template <typename T>
       void      f3(X<T>*, X<T>&) {}
    template <typename T>
       X<T>&   f4(X<T>& in) { return in; }
    template <typename T>
       X<T>*   f5(X<T>* in) { return in; }
    
  • Define functions or methods which accept/return pointers/references to one of its incomplete instantiations (but without using its members):

    void      f3(X<int>*, X<int>&) {}
    X<int>&   f4(X<int>& in) { return in; }
    X<int>*   f5(X<int>* in) { return in; }
    
  • Use it as a base class of another template class

    template <typename T>
    class Foo : X<T> {} // OK as long as X is defined before
                        // Foo is instantiated.
    
    Foo<int> a1; // Compiler error.
    
    template <typename T> struct X {};
    Foo<int> a2; // OK since X is now defined.
    
  • Use it to declare a member of another class template:

    template <typename T>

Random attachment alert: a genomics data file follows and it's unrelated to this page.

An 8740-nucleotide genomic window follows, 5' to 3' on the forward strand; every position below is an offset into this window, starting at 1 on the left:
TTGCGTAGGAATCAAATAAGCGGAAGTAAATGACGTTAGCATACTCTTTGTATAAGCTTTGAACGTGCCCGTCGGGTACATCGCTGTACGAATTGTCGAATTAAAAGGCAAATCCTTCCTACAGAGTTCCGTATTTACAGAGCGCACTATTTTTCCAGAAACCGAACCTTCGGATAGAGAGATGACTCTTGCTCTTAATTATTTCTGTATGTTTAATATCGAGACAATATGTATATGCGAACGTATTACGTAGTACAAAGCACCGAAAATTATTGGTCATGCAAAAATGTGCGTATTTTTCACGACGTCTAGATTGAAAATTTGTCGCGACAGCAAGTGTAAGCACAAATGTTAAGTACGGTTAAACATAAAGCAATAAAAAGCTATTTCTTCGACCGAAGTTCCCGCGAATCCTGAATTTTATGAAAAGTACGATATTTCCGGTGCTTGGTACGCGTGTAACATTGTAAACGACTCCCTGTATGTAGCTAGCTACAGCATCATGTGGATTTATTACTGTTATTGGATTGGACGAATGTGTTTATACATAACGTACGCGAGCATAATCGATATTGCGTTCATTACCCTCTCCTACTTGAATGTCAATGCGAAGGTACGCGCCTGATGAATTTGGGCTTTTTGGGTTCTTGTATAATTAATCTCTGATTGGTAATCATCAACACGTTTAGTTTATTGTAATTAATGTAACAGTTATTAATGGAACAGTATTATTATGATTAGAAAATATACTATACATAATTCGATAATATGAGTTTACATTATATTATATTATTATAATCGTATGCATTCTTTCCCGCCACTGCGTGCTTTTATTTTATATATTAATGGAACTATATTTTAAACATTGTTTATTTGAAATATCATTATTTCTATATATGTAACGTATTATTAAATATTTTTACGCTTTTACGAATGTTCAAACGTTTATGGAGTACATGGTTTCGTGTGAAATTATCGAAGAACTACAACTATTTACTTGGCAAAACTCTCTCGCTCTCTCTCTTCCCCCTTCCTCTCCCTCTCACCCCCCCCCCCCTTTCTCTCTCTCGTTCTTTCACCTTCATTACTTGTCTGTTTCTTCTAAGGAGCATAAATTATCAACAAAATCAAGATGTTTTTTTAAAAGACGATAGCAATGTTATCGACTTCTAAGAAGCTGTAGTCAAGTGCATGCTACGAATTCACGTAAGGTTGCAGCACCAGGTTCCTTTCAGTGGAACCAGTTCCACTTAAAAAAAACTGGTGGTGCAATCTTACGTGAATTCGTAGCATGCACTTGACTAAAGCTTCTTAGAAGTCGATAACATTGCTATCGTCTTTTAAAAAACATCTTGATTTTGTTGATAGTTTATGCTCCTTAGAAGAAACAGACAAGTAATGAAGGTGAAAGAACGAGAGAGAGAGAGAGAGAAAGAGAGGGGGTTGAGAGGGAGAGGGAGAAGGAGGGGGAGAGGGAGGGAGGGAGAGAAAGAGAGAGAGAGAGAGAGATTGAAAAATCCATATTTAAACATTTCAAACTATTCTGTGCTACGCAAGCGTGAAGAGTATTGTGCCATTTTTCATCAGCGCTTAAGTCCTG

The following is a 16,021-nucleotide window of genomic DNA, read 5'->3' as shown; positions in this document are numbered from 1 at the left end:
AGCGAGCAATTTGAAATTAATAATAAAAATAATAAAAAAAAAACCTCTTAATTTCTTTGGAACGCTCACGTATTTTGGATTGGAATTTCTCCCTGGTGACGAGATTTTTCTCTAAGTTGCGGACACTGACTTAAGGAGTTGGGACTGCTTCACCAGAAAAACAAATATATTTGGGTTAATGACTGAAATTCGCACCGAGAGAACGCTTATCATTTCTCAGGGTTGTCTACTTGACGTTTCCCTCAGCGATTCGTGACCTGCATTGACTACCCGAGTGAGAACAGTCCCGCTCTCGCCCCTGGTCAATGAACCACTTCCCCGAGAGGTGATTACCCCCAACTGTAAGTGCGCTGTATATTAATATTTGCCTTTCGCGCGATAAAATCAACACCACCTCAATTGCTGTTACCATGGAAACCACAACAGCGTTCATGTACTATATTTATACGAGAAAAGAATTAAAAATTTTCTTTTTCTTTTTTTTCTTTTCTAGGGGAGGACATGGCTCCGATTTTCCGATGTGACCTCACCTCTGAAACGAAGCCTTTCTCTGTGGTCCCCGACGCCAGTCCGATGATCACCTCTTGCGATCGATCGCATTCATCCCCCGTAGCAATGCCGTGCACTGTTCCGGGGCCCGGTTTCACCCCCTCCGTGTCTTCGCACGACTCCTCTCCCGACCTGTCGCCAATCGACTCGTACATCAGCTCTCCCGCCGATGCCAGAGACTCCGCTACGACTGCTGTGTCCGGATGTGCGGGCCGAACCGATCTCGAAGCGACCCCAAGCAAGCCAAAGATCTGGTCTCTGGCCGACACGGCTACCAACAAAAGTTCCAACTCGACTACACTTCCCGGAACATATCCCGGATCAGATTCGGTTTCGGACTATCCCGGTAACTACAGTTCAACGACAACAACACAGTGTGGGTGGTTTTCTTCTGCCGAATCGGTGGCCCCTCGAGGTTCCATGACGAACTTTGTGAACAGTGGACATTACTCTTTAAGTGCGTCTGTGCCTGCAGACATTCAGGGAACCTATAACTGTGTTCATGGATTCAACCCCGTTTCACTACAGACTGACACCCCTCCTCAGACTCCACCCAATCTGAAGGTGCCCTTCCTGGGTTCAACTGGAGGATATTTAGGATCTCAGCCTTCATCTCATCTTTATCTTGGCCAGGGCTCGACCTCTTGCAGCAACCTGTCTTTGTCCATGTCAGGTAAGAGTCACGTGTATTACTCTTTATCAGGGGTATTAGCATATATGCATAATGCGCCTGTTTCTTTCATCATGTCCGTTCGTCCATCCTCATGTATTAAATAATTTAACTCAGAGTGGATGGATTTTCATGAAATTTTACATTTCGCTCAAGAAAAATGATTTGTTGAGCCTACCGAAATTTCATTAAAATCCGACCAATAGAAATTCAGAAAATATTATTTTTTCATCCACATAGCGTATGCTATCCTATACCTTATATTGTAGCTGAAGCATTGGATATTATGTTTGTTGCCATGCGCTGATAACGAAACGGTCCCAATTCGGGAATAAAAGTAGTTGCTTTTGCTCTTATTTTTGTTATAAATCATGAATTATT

class Foo {
        X<T> m; // OK as long as X is defined before
                // Foo is instantiated. 
    };
    
    Foo<int> a1; // Compiler error.
    
    template <typename T> struct X {};
    Foo<int> a2; // OK since X is now defined.
    
  • Define function templates or methods using this type

    template <typename T>
      void    f1(X<T> x) {}    // OK if X is defined before calling f1
    template <typename T>
      X<T>    f2(){return X<T>(); }  // OK if X is defined before calling f2
    
    void test1()
    {
       f1(X<int>());  // Compiler error
       f2<int>();     // Compiler error
    }
    
    template <typename T> struct X {};